Consumer Action is a nonprofit 501(c)(3) organization that has championed the rights of underrepresented consumers nationwide since 1971. Throughout its history, the organization has dedicated its resources to promoting financial and consumer literacy and advocating for consumer rights in both the media and before lawmakers to promote economic justice for all. With the resources and infrastructure to reach millions of consumers, Consumer Action is one of the most recognized, effective and trusted consumer organizations in the nation.

Consumer education. To empower consumers to assert their rights in the marketplace, Consumer Action provides a range of educational resources. The organization’s extensive library of free publications offers in-depth information on many topics related to personal money management, housing, insurance and privacy, while its hotline provides non-legal advice and referrals. At Consumer-Action.org, visitors have instant access to important consumer news, downloadable materials, an online “help desk,” the Take Action advocacy database, and more. Consumer Action also publishes unbiased surveys of financial and consumer services that expose excessive prices and anti-consumer practices to help consumers make informed buying choices and elicit change from big business. Our in-language media outreach allows us to share scam alerts and other timely consumer news with a wide non-English-speaking audience.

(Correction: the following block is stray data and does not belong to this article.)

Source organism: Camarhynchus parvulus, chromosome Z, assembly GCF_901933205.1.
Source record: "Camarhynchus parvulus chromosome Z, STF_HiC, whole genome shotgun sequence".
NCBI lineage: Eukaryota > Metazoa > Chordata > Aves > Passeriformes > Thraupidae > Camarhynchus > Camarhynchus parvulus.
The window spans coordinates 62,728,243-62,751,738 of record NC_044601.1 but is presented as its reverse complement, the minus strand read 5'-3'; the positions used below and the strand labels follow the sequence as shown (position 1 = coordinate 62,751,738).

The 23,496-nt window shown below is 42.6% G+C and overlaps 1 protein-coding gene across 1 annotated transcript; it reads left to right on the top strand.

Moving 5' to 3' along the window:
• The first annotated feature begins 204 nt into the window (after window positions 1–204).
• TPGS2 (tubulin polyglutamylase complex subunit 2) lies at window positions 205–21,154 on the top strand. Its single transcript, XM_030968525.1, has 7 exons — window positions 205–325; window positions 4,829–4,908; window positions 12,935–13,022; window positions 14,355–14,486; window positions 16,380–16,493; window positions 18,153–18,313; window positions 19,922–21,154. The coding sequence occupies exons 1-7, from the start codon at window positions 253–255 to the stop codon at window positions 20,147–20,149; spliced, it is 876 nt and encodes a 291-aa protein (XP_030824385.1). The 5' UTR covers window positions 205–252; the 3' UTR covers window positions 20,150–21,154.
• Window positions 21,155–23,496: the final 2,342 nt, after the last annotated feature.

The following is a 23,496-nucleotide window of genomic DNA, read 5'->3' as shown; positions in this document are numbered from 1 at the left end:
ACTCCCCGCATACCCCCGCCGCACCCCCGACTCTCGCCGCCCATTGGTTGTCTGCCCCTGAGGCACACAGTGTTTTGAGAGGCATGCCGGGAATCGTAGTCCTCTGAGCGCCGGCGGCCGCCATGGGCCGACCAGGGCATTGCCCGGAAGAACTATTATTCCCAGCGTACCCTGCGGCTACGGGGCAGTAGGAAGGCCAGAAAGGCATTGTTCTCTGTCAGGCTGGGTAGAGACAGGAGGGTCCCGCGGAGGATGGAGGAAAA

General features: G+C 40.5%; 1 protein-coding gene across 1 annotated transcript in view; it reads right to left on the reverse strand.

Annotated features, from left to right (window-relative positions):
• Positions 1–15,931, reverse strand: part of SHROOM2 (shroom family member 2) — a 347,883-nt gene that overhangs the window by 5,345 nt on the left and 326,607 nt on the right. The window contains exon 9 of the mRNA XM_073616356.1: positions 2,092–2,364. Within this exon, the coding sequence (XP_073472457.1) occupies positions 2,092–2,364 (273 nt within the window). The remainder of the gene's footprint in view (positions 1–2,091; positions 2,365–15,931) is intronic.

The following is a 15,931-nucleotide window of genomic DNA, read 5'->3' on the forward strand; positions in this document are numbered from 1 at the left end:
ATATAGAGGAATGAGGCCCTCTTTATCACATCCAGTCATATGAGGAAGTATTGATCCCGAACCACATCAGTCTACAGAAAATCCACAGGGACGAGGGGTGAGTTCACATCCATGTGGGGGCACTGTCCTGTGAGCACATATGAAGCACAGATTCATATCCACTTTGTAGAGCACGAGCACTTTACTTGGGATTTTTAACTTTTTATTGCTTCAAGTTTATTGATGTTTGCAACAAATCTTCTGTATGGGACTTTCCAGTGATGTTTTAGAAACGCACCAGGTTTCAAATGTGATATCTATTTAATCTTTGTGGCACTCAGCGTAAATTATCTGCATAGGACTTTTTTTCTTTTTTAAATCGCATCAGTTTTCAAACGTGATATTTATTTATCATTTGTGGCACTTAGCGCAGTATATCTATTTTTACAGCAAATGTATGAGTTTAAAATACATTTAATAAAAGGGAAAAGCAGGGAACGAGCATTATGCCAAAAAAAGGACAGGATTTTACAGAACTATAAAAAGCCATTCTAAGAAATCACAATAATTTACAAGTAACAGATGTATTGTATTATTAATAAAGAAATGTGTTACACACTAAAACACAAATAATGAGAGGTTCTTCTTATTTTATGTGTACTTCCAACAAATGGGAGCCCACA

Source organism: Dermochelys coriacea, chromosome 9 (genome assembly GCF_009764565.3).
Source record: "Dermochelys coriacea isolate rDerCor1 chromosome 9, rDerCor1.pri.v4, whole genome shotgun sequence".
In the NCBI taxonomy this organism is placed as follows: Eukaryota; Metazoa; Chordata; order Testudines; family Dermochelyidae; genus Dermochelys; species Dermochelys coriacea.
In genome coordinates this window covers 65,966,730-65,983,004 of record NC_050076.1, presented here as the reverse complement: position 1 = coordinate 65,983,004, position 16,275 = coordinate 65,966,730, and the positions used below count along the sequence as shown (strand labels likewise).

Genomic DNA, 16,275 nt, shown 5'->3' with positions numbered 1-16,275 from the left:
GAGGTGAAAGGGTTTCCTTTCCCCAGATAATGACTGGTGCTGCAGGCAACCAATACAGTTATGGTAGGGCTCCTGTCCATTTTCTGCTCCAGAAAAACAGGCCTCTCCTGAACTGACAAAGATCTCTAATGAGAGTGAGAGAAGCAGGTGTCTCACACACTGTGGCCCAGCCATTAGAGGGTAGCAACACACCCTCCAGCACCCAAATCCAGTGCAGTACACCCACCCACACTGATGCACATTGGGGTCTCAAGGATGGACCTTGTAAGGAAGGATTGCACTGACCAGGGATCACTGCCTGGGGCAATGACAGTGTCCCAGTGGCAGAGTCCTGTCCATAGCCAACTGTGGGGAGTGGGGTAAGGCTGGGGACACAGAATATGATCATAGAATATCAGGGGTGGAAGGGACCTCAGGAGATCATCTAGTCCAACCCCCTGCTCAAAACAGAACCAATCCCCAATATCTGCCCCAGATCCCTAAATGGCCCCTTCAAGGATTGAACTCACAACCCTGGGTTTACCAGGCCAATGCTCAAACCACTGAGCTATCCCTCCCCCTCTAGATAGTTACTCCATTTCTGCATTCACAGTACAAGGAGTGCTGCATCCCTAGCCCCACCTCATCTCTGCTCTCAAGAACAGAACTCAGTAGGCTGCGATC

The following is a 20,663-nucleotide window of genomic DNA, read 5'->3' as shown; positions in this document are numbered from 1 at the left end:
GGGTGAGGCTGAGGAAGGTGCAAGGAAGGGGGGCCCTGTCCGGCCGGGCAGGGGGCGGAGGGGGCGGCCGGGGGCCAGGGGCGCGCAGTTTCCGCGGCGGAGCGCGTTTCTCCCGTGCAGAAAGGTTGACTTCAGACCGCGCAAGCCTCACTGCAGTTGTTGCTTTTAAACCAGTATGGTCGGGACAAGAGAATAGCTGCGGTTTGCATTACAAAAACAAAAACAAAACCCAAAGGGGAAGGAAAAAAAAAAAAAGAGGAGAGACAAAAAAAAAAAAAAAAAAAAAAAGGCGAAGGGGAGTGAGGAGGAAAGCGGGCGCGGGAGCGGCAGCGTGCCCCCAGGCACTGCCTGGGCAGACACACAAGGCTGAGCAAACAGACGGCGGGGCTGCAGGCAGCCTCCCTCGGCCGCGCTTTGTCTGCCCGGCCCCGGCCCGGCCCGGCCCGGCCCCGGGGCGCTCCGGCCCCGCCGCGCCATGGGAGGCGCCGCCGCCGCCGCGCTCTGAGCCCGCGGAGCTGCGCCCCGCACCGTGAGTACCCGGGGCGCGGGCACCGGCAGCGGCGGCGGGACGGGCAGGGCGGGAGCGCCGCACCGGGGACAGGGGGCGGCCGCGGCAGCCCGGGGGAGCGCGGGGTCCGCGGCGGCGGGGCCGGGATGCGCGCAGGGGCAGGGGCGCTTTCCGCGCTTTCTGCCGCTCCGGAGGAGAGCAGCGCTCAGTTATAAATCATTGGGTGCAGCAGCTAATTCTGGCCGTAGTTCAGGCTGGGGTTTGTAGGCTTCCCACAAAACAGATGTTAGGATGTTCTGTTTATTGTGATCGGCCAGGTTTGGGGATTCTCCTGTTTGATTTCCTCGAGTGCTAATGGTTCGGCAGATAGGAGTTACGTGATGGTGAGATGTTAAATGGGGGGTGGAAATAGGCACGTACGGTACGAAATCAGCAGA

Community outreach. With a special focus on serving low- and moderate-income and limited-English-speaking consumers, Consumer Action maintains strong ties to a national network of more than 6,000 community-based organizations. Outreach services include in-person and web-based training and bulk mailings of financial and consumer education materials in many languages, including English, Spanish, Chinese, Korean and Vietnamese. Consumer Action’s network is the largest and most diverse of its kind.

Advocacy. Consumer Action is deeply committed to ensuring that underrepresented consumers are represented in the national media and in front of lawmakers. The organization promotes pro-consumer policy, regulation and legislation by taking positions on dozens of bills at the state and national levels and submitting comments and testimony on a host of consumer protection issues. Additionally, its diverse staff provides the media with expert commentary on key consumer issues supported by solid data and victim testimony.